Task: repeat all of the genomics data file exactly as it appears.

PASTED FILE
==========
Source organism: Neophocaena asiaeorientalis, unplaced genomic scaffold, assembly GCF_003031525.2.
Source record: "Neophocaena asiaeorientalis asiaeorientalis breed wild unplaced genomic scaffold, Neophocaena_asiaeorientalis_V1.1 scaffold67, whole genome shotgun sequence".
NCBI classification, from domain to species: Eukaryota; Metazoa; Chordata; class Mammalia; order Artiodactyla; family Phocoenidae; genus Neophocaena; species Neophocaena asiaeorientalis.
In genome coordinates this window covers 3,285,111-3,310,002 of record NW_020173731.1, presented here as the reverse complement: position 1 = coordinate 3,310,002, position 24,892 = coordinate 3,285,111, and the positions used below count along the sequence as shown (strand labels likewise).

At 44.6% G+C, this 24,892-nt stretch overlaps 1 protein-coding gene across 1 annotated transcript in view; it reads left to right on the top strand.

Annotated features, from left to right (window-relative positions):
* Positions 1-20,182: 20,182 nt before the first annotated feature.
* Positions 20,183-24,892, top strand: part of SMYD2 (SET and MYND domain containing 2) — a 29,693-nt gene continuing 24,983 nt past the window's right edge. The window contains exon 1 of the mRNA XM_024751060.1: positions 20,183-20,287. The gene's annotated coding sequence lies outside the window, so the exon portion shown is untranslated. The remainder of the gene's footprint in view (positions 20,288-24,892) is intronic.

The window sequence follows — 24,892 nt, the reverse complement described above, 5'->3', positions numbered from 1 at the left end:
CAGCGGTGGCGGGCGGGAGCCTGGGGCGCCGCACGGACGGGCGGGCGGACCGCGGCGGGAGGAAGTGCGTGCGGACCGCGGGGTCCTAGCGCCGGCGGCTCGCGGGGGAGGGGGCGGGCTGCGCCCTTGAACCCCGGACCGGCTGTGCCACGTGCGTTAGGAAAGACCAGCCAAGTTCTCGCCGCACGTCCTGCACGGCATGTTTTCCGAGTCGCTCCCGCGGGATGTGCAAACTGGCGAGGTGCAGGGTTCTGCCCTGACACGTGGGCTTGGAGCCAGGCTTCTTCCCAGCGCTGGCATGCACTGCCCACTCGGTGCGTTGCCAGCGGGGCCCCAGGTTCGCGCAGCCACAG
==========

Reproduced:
Source organism: Neophocaena asiaeorientalis, unplaced genomic scaffold, assembly GCF_003031525.2.
Source record: "Neophocaena asiaeorientalis asiaeorientalis breed wild unplaced genomic scaffold, Neophocaena_asiaeorientalis_V1.1 scaffold67, whole genome shotgun sequence".
NCBI classification, from domain to species: Eukaryota; Metazoa; Chordata; class Mammalia; order Artiodactyla; family Phocoenidae; genus Neophocaena; species Neophocaena asiaeorientalis.
In genome coordinates this window covers 3,285,111-3,310,002 of record NW_020173731.1, presented here as the reverse complement: position 1 = coordinate 3,310,002, position 24,892 = coordinate 3,285,111, and the positions used below count along the sequence as shown (strand labels likewise).

At 44.6% G+C, this 24,892-nt stretch overlaps 1 protein-coding gene across 1 annotated transcript in view; it reads left to right on the top strand.

Annotated features, from left to right (window-relative positions):
* Positions 1-20,182: 20,182 nt before the first annotated feature.
* Positions 20,183-24,892, top strand: part of SMYD2 (SET and MYND domain containing 2) — a 29,693-nt gene continuing 24,983 nt past the window's right edge. The window contains exon 1 of the mRNA XM_024751060.1: positions 20,183-20,287. The gene's annotated coding sequence lies outside the window, so the exon portion shown is untranslated. The remainder of the gene's footprint in view (positions 20,288-24,892) is intronic.

The window sequence follows — 24,892 nt, the reverse complement described above, 5'->3', positions numbered from 1 at the left end:
CAGCGGTGGCGGGCGGGAGCCTGGGGCGCCGCACGGACGGGCGGGCGGACCGCGGCGGGAGGAAGTGCGTGCGGACCGCGGGGTCCTAGCGCCGGCGGCTCGCGGGGGAGGGGGCGGGCTGCGCCCTTGAACCCCGGACCGGCTGTGCCACGTGCGTTAGGAAAGACCAGCCAAGTTCTCGCCGCACGTCCTGCACGGCATGTTTTCCGAGTCGCTCCCGCGGGATGTGCAAACTGGCGAGGTGCAGGGTTCTGCCCTGACACGTGGGCTTGGAGCCAGGCTTCTTCCCAGCGCTGGCATGCACTGCCCACTCGGTGCGTTGCCAGCGGGGCCCCAGGTTCGCGCAGCCACAG